I first wrote about this California solar problem over two years ago. While talking with a local electric utility manager, he quietly informed me that, with the increasing solar power trend in 2014, we would soon have more total electrical power produced during certain hours than the utilities could use — or even handle. Such power can’t efficiently be stored, so the excess is useless during these peak periods.
But it turns out that it’s worse than I thought. California utilities are GIVING some of our excess peak time power to other states. Not just giving it away — they are actually PAYING these out-of-state utilities to take our excess California solar power. Otherwise there would be so much power in the California grid that the system would shut down.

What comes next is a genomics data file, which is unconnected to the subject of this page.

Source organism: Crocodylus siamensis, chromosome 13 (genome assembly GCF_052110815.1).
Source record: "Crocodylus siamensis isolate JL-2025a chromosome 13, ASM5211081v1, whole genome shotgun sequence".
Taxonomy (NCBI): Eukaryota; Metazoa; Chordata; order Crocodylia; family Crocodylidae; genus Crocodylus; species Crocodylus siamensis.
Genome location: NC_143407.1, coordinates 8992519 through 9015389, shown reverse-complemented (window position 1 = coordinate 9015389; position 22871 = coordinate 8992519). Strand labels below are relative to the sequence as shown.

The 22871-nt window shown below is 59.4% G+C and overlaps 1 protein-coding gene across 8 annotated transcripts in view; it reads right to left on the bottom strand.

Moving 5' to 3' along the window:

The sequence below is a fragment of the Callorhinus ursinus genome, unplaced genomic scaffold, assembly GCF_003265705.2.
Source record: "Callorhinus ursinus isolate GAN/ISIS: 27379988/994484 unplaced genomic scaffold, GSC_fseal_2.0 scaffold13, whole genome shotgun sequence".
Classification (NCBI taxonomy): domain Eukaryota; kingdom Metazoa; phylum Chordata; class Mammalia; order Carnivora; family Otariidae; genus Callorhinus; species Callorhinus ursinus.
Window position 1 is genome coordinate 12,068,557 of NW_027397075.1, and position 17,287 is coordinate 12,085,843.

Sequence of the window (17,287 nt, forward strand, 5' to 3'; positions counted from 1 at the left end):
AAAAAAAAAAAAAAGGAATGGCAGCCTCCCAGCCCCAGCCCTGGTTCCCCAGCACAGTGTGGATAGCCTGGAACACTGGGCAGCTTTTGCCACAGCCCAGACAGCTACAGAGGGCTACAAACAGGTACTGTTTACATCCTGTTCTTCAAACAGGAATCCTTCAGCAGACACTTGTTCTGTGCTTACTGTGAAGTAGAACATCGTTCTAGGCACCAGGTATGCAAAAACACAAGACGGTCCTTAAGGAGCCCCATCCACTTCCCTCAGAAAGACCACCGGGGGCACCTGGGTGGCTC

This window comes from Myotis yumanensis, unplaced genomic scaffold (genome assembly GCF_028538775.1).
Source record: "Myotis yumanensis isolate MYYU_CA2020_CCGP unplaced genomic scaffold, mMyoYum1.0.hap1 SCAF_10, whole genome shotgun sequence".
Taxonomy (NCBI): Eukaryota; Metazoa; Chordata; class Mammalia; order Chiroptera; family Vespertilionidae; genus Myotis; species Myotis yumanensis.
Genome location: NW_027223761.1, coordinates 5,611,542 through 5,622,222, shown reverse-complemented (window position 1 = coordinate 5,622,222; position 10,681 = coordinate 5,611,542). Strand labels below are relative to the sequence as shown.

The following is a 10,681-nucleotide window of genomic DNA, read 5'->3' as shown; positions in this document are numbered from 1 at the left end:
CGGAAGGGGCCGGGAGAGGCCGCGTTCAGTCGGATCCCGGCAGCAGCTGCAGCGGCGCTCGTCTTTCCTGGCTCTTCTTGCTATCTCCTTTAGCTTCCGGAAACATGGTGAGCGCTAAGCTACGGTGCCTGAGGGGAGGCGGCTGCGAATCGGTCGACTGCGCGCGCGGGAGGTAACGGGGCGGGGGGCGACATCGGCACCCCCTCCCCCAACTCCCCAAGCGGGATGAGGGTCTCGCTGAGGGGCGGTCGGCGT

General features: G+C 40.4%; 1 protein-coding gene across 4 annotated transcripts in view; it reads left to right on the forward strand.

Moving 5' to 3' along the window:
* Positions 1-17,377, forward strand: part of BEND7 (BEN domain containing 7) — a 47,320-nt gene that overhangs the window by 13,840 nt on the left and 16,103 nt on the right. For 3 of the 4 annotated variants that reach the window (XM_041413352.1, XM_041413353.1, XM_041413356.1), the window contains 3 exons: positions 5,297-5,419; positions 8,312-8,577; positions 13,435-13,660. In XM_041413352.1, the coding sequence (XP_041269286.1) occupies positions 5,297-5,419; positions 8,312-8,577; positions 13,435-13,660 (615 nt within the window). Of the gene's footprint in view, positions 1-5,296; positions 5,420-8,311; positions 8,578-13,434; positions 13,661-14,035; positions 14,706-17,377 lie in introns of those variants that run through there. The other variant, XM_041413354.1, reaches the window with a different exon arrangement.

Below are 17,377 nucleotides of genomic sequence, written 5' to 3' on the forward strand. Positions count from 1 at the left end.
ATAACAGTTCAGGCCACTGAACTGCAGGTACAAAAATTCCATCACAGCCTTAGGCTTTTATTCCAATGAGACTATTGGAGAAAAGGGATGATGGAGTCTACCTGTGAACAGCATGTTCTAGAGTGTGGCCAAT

Moreover, keep in mind that we are still subsidizing ever more solar installations — industrial and residential. The problem is bound to grow. The madness of this pell-mell increase in green energy production coupled with feel-good (but expensive) subsidies is having its predictable effect.
The story is detailed in the LA TIMES:
EXCERPT: On 14 days during March, Arizona utilities got a gift from California: free solar power.
Well, actually better than free. California produced so much solar power on those days that it paid Arizona to take excess electricity its residents weren’t using to avoid overloading its own power lines.
It happened on eight days in January and nine in February as well. All told, those transactions helped save Arizona electricity customers millions of dollars this year, though grid operators declined to say exactly how much. And California also has paid other states to take power.
If perchance you can’t read that story online, there’s less complete alternative which takes excerpts from the LA TIMES story: